Today’s City Reads

Keeping an eye on L&I and an end to savesies in Boston's South End.

Less of this, please.

Less of this, please.

Local: Mayor Nutter creates a board to check on post-building collapse reforms

Politicians looove appointing commissions that issue recommendations. And they often seem to equally love letting those recommendations collect dust on a bookshelf somewhere.

Thankfully, that shouldn’t happen to the recommendations issued by a commission that was formed in the wake of the 2013 building collapse in Center City in order to improve Philadelphia’s Licenses & Inspections department.

Jared Brey of PlanPhilly reports Mayor Nutter has announced the creation of the Building Oversight Safety Board, which will keep an eye on the implementation of the suggested reforms (one of which, as it turns out, was starting an oversight board):

Nutter selected Michael Nadol to chair the new oversight board. Nadol is managing director at Public Financial Management, a group of consultants and advisors to governments and nonprofit groups. He has also served as deputy mayor and director of finance for the City of Philadelphia and as deputy commissioner for the Philadelphia Water Department. Nadol is a faculty member at the Fels Institute of Government at the University of Pennsylvania.

Also serving on the oversight board are 7th-District Councilwoman Maria Quiñones-Sánchez; Ann Marie Ambrose, former commissioner of the Department of Human Services; Ned Dunham of Kleinman LLC, who was chief of staff for the Special Advisory Commission; Angelo Perryman of Perryman Building and Construction Services; and Wendell Pritchett of the University of Pennsylvania School of Law. (Pritchett resigned from the School Reform Commission last June.)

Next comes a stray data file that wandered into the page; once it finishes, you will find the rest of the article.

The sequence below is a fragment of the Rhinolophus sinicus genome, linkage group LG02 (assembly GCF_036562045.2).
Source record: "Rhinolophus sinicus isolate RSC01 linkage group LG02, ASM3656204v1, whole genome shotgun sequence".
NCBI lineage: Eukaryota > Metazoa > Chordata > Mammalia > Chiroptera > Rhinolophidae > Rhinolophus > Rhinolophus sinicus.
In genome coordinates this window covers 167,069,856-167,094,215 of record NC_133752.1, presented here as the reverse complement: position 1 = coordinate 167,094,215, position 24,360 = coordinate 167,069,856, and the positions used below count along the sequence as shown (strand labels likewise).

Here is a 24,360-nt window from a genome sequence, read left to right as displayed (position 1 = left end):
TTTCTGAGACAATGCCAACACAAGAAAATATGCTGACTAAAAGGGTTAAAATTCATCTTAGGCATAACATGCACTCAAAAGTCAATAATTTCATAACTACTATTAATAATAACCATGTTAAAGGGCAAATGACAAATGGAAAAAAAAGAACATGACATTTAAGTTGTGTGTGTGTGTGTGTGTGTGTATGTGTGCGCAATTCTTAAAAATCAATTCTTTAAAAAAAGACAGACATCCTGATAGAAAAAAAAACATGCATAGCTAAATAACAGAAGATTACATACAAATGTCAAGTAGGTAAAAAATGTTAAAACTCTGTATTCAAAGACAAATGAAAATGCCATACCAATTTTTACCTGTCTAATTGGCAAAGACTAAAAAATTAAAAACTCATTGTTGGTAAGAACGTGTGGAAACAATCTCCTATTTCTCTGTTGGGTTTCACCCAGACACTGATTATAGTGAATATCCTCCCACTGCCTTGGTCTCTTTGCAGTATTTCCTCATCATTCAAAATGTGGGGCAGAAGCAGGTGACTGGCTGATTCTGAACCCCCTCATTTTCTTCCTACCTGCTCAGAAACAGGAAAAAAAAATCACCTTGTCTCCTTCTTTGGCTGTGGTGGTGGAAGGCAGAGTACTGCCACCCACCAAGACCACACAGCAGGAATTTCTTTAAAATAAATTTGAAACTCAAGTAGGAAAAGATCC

National: A tradition-hating Boston neighborhood ends “dibs”

Technically, it’s illegal in Philadelphia to save your shoveled-out parking spot with a chair when it snows. But as anyone with eyes knows, that law isn’t exactly strictly enforced.

A neighborhood in Boston has decided to ban the practice of “dibs” — and the mayor’s office is putting some muscle behind the decree, reports the Boston Globe.

South Enders who see a space saver are encouraged to remove it. If they are afraid to do so, they can call the city to come do it. And the city’s trash contractors will collect all space savers they see on their twice-weekly rounds, with no grace period after a snow emergency.

“I say great, let’s try it and see what happens,” said Chris Edwards, who works as a creative director in advertising and has lived in the South End for 10 years. “I know it takes forever to shovel yourself out, but I’m sorry — it’s a public street and everybody has a right to it.”

Currently, Philadelphia’s streets department doesn’t remove space savers as a matter of policy. But city police have tried to curb their use by launching the #nosavesies social media campaign, which encourages residents to call 911 if they see one. Alas, orange cones and beat-up chairs still litter the streets. But the police department’s effort has, at least, been entertaining.